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Welcome to the latest edition of This Week in Pensions! We have gathered the best stories about pensions and retirement security from the previous week. You need to know this news in the fight for a secure retirement.

Thursday, the Alaska House Committee on Community and Regional Affairs advanced a bill that would create a new pension plan for public safety employees with a 4-2 vote. HB 22 aims to address the recruitment and retention issues by creating a defined benefit pension plan for firefighters and certain law enforcement officials in the state–accounting for 7% of Alaska’s public employees. In addition to public safety workers, the NPPC is tracking efforts to reopen pension plans for all government workers, including teachers and municipal employees.  

In 2006, Alaska closed its state’s public pension plan to its public employees. Since then, public works have left the state seeking better benefits packages. Advocates have been sending loud and clear messages about the state’s severe worker shortages and saying that Alaska’s lack of a defined benefit pension is to blame. The bill’s passing will not only be a major win for Alaska’s public employees but also for the state. There has yet to be a bill to address the shortage and lack of benefits for teachers in the state.

In Illinois, teacher shortages continue to skyrocket. A recent survey by the Illinois Association of Regional Superintendents of Schools showed teacher shortages continue to get worse. With more than 5,300 classroom and administrative vacancies in the state, this is the highest level of shortages the state has seen in the last five years. As a result of this crisis, teachers have had to fill larger shoes–adding unsupervised students into their classrooms, or even filling in for subject areas they have no background in. IARSS President Mark Klaisner said in a recent interview, “No matter how much we’re trying, we’re not filling all the positions and the ones we are filling are people who aren’t necessarily qualified to teach what their assignment is.” NPPC has said it before, and we’ll continue to say it–Providing top-quality education is only possible with the retention and recruitment of public school teachers. Defined-benefit pension plans have proven to be the best recruitment and retention tool and provide a secure retirement for the teachers educating the future generation.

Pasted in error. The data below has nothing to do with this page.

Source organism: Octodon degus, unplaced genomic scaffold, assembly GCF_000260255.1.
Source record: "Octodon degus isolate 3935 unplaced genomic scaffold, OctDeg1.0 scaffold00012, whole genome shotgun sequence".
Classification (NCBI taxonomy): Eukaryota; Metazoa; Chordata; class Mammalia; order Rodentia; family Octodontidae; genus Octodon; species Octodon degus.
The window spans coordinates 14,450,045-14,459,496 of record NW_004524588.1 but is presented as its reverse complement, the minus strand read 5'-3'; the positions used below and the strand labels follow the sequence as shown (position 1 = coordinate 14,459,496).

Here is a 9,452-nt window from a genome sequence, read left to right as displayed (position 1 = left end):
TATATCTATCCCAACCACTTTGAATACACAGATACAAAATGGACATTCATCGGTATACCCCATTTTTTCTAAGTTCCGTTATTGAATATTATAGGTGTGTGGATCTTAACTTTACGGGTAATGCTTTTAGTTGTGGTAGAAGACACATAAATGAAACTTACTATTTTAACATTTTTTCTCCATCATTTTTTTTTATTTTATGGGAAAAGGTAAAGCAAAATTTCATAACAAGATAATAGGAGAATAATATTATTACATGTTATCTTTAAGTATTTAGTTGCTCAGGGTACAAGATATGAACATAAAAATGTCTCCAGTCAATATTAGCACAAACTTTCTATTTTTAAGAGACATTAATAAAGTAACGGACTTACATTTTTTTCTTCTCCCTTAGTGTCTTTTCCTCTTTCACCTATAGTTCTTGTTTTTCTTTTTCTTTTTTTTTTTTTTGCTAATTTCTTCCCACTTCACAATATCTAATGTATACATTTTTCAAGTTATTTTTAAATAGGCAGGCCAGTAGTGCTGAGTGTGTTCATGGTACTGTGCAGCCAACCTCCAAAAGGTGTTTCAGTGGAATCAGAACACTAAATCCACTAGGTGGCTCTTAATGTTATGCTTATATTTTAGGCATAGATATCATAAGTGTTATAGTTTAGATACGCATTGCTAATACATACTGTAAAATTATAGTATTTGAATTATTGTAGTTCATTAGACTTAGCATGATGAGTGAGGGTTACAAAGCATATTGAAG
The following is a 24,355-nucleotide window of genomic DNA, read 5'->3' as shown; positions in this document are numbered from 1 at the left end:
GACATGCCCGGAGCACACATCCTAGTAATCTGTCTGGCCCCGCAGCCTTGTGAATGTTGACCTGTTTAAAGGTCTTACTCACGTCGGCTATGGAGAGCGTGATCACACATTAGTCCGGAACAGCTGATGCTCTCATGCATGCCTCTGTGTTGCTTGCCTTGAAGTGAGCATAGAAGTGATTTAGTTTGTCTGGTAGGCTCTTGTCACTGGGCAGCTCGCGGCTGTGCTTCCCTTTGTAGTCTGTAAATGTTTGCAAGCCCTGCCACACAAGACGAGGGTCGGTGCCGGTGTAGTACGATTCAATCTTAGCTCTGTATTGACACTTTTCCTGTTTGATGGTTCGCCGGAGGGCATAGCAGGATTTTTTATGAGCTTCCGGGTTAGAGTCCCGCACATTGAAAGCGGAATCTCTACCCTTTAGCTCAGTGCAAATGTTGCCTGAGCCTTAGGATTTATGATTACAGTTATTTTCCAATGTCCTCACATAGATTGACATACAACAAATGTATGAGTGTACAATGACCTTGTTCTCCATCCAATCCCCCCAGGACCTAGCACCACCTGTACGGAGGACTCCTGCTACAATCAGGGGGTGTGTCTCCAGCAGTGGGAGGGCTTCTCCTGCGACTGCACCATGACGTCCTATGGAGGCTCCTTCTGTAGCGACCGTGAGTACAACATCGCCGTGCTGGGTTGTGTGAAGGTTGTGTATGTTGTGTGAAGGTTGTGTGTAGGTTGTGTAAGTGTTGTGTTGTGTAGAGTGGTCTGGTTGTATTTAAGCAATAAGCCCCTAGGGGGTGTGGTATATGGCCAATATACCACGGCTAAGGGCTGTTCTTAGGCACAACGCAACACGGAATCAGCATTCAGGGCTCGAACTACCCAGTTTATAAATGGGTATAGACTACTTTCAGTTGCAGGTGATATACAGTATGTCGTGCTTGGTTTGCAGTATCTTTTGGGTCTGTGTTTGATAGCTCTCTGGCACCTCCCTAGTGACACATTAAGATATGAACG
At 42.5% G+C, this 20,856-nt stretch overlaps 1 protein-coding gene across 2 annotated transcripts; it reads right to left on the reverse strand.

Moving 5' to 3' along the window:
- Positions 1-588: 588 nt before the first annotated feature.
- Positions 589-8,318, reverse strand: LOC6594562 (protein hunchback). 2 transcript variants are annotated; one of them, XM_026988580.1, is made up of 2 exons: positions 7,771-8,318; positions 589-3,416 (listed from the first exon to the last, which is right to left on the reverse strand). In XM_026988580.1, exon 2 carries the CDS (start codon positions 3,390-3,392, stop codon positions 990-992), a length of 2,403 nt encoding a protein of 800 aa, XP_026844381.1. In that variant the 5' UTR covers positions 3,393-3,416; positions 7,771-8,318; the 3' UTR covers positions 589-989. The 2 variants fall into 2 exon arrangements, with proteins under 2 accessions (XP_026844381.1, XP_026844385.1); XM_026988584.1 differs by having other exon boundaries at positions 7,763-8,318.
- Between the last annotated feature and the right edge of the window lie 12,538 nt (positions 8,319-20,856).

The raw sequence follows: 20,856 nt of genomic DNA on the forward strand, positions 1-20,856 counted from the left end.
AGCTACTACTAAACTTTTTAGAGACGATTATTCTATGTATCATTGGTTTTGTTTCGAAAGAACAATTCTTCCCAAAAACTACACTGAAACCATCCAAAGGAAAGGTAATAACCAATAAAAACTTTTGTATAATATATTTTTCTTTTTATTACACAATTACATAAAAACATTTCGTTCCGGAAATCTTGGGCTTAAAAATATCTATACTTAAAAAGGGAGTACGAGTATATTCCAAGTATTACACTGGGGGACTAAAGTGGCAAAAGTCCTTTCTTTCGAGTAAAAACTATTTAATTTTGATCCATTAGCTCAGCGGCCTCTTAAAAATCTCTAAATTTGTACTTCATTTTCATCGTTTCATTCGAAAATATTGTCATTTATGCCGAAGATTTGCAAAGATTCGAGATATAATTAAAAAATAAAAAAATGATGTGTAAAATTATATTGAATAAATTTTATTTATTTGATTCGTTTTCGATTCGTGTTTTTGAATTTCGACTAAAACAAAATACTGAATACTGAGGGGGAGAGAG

Also, this week, Glamour published an article about Gen Z job trends. Most speculate that Gen Z isn’t interested in benefits like pensions and would instead prefer mobility or stability. However, Gen Z does not have access to the same opportunities their predecessor generations have had. Sarah Stein Lubrano, a contributor to The Career Workbook said, “Workers are facing a different set of trade-offs about work than, say, their parent. While the parents of Gen Z people might have chosen a stable job that involved a lot of control over their life (such as a long commute or long office hours but a retirement plan or pension), Gen Z are conscious that work is unlikely to be able to offer them the same kind of benefits and stability. As a result, they are likely to choose increasing amounts of variety and autonomy instead.” Gen Z is known for striving for better job satisfaction, and benefits like pensions have a great deal to do with that. As NPPC has said before, while Gen Zers are young and still figuring out where they fit in their careers, this is no reason to deem them ineligible for pensions. Current workforce trends should not deter employers; instead, they should be looking for ways to combat them. Guaranteeing pensions is an excellent place to start.

Be sure to check back next Friday for the latest in the fight for a secure retirement! Sign up for NPPC News Clips to receive daily pension news from across the country directly to your inbox.